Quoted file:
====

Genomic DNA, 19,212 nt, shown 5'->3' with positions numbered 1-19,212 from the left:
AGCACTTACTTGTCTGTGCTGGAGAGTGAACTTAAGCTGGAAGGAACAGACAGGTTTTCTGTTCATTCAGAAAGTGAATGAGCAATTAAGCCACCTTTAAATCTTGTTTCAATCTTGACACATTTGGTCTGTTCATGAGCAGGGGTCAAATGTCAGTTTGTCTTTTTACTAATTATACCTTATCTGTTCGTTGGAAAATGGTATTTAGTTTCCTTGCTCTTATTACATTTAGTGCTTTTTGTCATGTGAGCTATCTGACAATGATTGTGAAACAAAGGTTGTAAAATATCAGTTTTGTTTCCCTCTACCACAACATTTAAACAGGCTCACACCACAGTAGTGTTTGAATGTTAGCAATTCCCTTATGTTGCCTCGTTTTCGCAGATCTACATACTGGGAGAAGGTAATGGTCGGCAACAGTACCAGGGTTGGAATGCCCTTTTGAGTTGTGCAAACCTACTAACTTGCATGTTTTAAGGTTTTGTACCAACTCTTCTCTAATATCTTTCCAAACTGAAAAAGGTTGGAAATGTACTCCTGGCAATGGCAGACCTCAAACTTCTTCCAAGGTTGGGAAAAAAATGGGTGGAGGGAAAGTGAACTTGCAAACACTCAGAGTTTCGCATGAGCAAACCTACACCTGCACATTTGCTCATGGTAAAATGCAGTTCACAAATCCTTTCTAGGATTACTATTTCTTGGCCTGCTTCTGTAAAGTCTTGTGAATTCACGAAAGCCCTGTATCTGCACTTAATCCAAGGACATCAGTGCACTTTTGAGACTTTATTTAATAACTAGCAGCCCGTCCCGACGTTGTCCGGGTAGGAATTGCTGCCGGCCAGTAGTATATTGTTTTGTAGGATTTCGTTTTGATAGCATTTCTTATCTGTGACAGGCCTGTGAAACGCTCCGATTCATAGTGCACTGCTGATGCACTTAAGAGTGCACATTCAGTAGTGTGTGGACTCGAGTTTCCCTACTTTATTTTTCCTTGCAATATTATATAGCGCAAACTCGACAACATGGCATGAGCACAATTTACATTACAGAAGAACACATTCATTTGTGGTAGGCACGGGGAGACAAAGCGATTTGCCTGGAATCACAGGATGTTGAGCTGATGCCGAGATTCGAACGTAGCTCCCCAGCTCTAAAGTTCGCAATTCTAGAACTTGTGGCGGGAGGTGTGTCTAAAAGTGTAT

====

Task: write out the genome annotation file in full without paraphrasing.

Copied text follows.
Genomic DNA, 19,212 nt, shown 5'->3' with positions numbered 1-19,212 from the left:
AGCACTTACTTGTCTGTGCTGGAGAGTGAACTTAAGCTGGAAGGAACAGACAGGTTTTCTGTTCATTCAGAAAGTGAATGAGCAATTAAGCCACCTTTAAATCTTGTTTCAATCTTGACACATTTGGTCTGTTCATGAGCAGGGGTCAAATGTCAGTTTGTCTTTTTACTAATTATACCTTATCTGTTCGTTGGAAAATGGTATTTAGTTTCCTTGCTCTTATTACATTTAGTGCTTTTTGTCATGTGAGCTATCTGACAATGATTGTGAAACAAAGGTTGTAAAATATCAGTTTTGTTTCCCTCTACCACAACATTTAAACAGGCTCACACCACAGTAGTGTTTGAATGTTAGCAATTCCCTTATGTTGCCTCGTTTTCGCAGATCTACATACTGGGAGAAGGTAATGGTCGGCAACAGTACCAGGGTTGGAATGCCCTTTTGAGTTGTGCAAACCTACTAACTTGCATGTTTTAAGGTTTTGTACCAACTCTTCTCTAATATCTTTCCAAACTGAAAAAGGTTGGAAATGTACTCCTGGCAATGGCAGACCTCAAACTTCTTCCAAGGTTGGGAAAAAAATGGGTGGAGGGAAAGTGAACTTGCAAACACTCAGAGTTTCGCATGAGCAAACCTACACCTGCACATTTGCTCATGGTAAAATGCAGTTCACAAATCCTTTCTAGGATTACTATTTCTTGGCCTGCTTCTGTAAAGTCTTGTGAATTCACGAAAGCCCTGTATCTGCACTTAATCCAAGGACATCAGTGCACTTTTGAGACTTTATTTAATAACTAGCAGCCCGTCCCGACGTTGTCCGGGTAGGAATTGCTGCCGGCCAGTAGTATATTGTTTTGTAGGATTTCGTTTTGATAGCATTTCTTATCTGTGACAGGCCTGTGAAACGCTCCGATTCATAGTGCACTGCTGATGCACTTAAGAGTGCACATTCAGTAGTGTGTGGACTCGAGTTTCCCTACTTTATTTTTCCTTGCAATATTATATAGCGCAAACTCGACAACATGGCATGAGCACAATTTACATTACAGAAGAACACATTCATTTGTGGTAGGCACGGGGAGACAAAGCGATTTGCCTGGAATCACAGGATGTTGAGCTGATGCCGAGATTCGAACGTAGCTCCCCAGCTCTAAAGTTCGCAATTCTAGAACTTGTGGCGGGAGGTGTGTCTAAAAGTGTAT